“These schools (had) small budgets, but because of segregation were able to produce this wealth of talent,” White said.

Between 1961 and 2002, Jackson State had 94 players drafted into the NFL. The school had 11 players drafted in 1968, breaking a Mississippi state record then, according to its website.

Integration in the late 1960s and early 1970s ended the golden age.

“HBCUs were once seen as the mecca of black intellectual ability, now with the flight that has taken place or the migration of black people to PWIs – both as students and as athletes – there is has this perception that they’re less than,” Hawkins said. . “Along with that lack of resources, there’s also the notion and ideology of intellectual inferiority and I think that carries over to athletics as well, so they don’t necessarily get the same kinds of sponsorships and endorsements because there’s this assumption that there’s subpar performance.”

A 1984 Supreme Court decision further widened the gap between HBCUs and their counterparts. The ruling said the NCAA could no longer control games shown on television. Conferences — like the SEC, ACC, and Big 10 — could now negotiate directly with broadcasters.

“All the little colleges are shut out of this TV funding model because people on ABC don’t want to see Dartmouth or Grambling,” White said, adding that small Division I schools have learned to depend on donors who had millions to pour into their university programs. .

And historically, due to a lack of generational wealth among many black families in the United States, HBCUs lack that wealthy donor base.

So, combine a history of segregation, a loss of resources for integration, and a lack of fairness in securing multimillion-dollar television contracts, and HBCUs are left behind financially and athletically.

Next is Sanders, who talked about rebuilding the JSU brand, recruiting rookies and amplifying HBCUs for the mainstream.

“He sold the big dream. Now, if you paid attention, you knew the dream he was selling wasn’t possible – it wasn’t an achievable dream he had – but he sold it and he made people believe, then he tossed the heck out of it and left,” Jones, the sportscaster, told CNN’s Don Lemon.

Sanders’ move west also highlights another problem in college sports, the lack of black head coaches at big league schools. His gesture is definitely progress for black college football coaches.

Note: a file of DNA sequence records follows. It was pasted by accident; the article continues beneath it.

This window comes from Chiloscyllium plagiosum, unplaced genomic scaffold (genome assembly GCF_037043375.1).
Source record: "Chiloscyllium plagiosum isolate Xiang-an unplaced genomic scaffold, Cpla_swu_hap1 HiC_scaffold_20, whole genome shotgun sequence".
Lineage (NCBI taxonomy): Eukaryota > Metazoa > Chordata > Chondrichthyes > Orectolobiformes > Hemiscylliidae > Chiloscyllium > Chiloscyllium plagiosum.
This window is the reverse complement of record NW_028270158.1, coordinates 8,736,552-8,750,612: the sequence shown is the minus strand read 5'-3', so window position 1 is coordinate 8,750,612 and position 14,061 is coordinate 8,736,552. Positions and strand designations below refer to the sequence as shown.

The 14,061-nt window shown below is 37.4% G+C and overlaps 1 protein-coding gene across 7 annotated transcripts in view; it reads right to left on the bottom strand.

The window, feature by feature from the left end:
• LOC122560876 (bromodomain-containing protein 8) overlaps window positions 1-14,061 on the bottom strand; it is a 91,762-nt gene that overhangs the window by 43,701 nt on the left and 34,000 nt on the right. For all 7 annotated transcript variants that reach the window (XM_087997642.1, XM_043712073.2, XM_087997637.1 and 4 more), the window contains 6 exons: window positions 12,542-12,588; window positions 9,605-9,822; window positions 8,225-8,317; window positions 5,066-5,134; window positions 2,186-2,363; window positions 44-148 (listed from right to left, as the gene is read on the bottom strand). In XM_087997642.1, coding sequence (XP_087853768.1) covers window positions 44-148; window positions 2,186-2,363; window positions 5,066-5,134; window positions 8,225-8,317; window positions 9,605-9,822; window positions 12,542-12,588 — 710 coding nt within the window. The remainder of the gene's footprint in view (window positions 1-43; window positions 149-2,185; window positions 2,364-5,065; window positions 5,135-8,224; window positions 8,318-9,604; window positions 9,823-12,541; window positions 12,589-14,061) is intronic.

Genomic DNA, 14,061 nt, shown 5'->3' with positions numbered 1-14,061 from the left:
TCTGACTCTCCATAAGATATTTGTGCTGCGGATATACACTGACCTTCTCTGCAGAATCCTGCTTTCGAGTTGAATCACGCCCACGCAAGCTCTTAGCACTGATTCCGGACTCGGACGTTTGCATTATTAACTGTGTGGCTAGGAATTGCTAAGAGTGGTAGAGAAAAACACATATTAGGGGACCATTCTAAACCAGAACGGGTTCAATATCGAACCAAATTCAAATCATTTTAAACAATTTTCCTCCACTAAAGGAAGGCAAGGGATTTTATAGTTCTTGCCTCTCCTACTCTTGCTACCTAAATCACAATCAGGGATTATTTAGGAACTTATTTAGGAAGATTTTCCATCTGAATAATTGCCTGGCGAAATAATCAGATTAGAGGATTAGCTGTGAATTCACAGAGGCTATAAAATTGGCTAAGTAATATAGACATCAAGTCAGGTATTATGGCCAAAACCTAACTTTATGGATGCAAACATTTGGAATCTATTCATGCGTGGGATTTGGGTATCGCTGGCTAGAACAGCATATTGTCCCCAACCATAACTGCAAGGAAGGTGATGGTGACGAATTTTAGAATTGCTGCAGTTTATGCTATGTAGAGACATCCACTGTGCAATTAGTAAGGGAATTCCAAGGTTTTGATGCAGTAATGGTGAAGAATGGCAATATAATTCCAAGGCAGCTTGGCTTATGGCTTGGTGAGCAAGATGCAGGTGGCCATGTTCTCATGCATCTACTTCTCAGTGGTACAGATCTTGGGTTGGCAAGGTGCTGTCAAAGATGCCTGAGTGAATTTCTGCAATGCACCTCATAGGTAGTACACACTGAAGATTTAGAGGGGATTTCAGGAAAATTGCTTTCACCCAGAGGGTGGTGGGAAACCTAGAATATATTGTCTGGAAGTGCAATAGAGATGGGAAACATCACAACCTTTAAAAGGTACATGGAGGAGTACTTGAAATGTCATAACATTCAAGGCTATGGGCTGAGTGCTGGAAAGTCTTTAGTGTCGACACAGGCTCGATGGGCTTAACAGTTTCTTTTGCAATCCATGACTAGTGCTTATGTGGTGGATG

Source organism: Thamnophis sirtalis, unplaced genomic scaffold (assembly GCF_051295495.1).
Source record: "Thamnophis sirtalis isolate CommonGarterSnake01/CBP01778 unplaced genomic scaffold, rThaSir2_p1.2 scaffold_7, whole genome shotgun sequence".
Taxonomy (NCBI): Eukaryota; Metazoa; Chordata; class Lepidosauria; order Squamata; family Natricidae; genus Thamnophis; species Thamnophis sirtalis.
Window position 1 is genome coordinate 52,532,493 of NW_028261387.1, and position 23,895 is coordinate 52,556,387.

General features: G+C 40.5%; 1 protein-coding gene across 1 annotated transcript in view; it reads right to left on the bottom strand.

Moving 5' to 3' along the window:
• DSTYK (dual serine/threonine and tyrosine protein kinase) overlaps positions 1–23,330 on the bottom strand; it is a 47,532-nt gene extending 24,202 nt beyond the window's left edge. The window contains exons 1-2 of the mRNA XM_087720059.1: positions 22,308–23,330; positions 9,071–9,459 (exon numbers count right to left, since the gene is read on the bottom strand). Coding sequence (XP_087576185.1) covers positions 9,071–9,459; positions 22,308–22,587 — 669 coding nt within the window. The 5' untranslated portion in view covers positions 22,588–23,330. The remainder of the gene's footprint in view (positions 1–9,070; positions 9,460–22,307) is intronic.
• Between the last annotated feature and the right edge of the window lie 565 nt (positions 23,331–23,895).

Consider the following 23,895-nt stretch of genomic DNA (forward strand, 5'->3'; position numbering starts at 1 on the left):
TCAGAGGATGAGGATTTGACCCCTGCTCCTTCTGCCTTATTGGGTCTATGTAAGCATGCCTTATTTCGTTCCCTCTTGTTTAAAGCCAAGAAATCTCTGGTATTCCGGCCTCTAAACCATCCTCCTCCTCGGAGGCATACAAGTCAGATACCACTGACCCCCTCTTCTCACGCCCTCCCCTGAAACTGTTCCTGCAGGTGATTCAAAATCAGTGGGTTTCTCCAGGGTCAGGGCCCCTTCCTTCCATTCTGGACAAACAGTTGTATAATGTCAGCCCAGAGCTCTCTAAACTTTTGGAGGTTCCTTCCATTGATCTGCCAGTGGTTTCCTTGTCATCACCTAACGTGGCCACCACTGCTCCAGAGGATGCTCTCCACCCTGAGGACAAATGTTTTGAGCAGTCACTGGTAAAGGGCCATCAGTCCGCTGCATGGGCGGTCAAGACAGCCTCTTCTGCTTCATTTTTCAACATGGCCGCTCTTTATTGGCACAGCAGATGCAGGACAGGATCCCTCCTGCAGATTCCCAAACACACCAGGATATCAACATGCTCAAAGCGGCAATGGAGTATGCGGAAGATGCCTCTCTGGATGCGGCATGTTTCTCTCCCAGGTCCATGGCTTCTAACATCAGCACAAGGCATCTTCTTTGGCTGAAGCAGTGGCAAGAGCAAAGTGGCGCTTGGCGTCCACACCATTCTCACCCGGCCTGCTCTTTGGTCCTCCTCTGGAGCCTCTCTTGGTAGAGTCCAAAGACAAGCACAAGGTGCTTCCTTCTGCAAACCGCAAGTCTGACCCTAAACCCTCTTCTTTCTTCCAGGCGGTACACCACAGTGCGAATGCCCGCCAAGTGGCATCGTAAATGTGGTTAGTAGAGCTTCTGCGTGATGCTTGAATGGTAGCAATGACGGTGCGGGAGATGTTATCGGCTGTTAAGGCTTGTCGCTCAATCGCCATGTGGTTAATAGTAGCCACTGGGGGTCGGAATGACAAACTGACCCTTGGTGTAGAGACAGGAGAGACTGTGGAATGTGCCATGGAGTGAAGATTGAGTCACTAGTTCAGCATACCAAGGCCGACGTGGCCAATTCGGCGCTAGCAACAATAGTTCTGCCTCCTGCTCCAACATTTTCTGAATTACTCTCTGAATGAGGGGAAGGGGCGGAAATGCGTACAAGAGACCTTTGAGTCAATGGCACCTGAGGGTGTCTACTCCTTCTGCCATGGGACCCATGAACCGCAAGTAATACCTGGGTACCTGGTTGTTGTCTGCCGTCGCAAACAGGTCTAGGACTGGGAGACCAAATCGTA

Sanders is one of three HBCU coaches to go to a PWI, experts say, and the first to go to a Power 5 school. A black head coach has also never won a Football Bowl subdivision — the top tier of Division I – National Championship.

“They don’t stand a chance,” said Moore, a Grand Valley State professor and other half of “The Black Athlete” podcast.

Recent years have seen a resurgence of interest in HBCUs from the election of Vice President Kamala Harris, a Howard University alumnus, to companies increasing recruitment of HBCU students and Ralph Lauren collaborating with Morehouse. and Spelman Colleges in Atlanta. The New York Times even reported that the current climate has led elite black students to choose HBCUs over elite PWIs.

Sanders was part of this resurgence and played his part, bringing even more eyes to these schools.

“Nobody was talking about HBCUs,” Hall of Famer and HBCU alumnus Shannon Sharpe said on her Fox show “Undisputed.”

“They’re on TV and it’s because of him,” Sharpe said of Sanders. “He gave you the plan, now follow the plan.”

Part of that plan, pundits said, is that HBCUs don’t need to emulate PWIs, but rather remember the product that makes them unique to their fan base.

“At HBCUs, the whole experience is a cultural expression,” Hawkins said, referring to the marching bands and their electrifying halftime shows that make football games a combination of music and sports.

Schools also provide space for black students where they don’t have to represent the entire race, said White, a professor at the University of Kentucky. Remembering those things about what makes the experience unique will help Jackson State move forward after Sanders.

“It will take a visionary administrator, not just an athletic director, … to marry the academic mission, the cultural mission, and the athletic mission to really propel not just the individual school forward, but all black schools.”